The Australian article by Chris Merrit states that in 2008 the ALRC “called for a new way of suing the media for invasions of privacy … [that] had no public interest defence nor a defence of truth”.
While, the ALRC’s 2008 privacy report, For Your Information: Australian Privacy Law and Practice (ALRC Report 108), did not recommend a public interest defence, it did recommend something that would arguably provide better protection for the media: an upfront or threshold public interest balancing test. The ALRC recommended:
“In determining whether an individual’s privacy has been invaded for the purpose of establishing the cause of action, the court must take into account whether the public interest in maintaining the claimant’s privacy outweighs other matters of public interest (including the interest of the public to be informed about matters of public concern and the public interest in allowing freedom of expression).”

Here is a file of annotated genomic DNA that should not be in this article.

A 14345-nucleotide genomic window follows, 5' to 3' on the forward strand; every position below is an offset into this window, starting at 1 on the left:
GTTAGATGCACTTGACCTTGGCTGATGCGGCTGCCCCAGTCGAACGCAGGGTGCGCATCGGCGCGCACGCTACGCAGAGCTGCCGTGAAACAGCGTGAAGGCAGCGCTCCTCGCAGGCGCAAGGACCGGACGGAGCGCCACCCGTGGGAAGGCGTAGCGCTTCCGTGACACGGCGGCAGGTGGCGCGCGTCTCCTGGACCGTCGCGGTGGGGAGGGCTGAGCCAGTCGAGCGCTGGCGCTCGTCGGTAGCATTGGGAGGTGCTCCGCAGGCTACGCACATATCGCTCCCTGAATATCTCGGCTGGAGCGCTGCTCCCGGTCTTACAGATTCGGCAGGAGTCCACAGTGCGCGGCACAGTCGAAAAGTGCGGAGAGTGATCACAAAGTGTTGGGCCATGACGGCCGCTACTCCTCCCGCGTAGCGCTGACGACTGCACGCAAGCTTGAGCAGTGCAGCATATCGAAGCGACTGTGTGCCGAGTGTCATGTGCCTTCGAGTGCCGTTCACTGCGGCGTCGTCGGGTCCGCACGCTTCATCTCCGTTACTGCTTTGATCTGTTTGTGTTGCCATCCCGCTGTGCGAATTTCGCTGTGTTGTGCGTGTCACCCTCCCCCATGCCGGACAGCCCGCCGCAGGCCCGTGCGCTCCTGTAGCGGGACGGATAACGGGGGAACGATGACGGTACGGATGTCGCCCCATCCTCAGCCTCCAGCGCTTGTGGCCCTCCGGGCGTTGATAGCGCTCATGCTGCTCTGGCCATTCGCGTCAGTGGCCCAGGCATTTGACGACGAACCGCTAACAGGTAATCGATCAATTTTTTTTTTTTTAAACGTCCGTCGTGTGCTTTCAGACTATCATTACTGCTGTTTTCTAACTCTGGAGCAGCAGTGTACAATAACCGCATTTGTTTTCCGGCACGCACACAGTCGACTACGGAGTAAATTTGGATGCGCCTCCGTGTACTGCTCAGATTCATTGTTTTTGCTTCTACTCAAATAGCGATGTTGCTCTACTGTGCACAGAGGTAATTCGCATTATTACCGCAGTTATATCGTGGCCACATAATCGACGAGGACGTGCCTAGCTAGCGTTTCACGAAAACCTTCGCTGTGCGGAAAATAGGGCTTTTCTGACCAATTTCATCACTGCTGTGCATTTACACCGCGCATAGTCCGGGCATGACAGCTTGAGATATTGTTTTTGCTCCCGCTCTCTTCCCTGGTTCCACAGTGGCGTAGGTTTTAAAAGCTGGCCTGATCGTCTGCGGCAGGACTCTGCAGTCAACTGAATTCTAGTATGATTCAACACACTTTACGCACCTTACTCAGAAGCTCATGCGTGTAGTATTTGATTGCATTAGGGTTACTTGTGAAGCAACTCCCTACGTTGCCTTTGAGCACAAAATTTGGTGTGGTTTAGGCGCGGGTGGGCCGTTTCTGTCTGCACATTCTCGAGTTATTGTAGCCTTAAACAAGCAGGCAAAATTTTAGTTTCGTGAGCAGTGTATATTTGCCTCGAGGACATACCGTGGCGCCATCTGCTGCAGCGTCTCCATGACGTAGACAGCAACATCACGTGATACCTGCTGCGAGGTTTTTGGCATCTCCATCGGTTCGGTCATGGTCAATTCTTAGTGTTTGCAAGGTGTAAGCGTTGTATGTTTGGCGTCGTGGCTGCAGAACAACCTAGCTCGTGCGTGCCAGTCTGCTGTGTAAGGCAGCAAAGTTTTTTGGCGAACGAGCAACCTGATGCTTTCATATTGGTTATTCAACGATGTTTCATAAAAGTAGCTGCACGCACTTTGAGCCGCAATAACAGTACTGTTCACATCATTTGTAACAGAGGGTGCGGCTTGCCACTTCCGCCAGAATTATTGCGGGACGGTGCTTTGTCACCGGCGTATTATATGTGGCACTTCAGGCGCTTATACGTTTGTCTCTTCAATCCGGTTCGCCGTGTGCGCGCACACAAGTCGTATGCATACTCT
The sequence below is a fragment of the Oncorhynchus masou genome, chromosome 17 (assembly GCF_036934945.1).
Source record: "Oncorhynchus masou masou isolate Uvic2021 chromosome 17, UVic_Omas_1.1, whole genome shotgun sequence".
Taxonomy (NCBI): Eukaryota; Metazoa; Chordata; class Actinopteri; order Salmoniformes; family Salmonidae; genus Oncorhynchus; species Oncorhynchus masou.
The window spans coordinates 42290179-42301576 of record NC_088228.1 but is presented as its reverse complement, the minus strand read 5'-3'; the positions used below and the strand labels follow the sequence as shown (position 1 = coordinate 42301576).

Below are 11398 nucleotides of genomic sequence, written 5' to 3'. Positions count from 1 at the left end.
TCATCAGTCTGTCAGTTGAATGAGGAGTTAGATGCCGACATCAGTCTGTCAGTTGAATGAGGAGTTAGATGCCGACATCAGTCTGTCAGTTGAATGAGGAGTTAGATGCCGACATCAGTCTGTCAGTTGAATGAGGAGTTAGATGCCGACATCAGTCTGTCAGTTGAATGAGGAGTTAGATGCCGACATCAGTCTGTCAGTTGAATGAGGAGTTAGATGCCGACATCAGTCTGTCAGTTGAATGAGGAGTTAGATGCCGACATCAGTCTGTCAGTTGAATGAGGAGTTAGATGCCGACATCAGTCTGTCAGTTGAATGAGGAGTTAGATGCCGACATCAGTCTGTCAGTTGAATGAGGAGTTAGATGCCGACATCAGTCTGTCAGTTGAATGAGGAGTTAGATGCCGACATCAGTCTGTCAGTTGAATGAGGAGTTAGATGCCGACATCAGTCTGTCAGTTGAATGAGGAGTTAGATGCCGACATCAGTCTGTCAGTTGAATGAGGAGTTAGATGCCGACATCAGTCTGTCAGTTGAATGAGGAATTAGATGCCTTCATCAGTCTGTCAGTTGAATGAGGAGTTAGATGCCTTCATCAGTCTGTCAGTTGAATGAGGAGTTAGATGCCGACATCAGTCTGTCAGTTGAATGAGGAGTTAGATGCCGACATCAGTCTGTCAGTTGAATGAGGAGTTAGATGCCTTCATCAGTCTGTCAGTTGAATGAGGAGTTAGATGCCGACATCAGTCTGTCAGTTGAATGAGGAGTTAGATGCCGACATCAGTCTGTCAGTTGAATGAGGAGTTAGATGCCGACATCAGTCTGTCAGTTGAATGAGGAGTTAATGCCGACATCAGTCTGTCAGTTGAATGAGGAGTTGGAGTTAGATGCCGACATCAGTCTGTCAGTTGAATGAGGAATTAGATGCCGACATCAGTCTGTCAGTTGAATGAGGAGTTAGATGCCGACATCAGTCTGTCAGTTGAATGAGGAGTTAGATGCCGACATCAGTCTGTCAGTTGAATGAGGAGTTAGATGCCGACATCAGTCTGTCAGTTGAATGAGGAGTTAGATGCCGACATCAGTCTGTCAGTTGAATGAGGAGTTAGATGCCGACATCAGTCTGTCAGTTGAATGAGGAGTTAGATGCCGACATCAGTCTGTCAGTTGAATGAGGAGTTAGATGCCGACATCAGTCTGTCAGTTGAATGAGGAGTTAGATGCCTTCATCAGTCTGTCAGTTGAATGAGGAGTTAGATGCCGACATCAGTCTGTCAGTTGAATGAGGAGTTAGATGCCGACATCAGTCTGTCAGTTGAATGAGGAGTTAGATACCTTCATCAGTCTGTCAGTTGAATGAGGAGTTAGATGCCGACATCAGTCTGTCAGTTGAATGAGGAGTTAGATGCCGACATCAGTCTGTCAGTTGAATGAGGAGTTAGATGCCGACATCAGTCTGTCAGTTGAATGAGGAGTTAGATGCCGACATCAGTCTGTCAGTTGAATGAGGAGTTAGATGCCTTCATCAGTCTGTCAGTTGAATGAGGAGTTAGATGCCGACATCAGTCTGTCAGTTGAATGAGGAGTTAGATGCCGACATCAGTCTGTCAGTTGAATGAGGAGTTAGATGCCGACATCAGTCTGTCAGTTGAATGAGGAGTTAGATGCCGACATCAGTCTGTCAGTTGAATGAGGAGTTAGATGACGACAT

A threshold public interest balancing test is also recommended in the ALRC’s more recent report, Serious Invasions of Privacy in the Digital Era (ALRC Report 123, 2014). Again, this was recommended as a better protection for the media than a defence. The claimant would not have an action unless the threshold test was satisfied.
The idea of a defence of truth is misconceived. It is usually the revelation of true, private, information which is an invasion of privacy. (The defence of truth is only relevant to defamation claims which are based on the assumption that the slur is false.)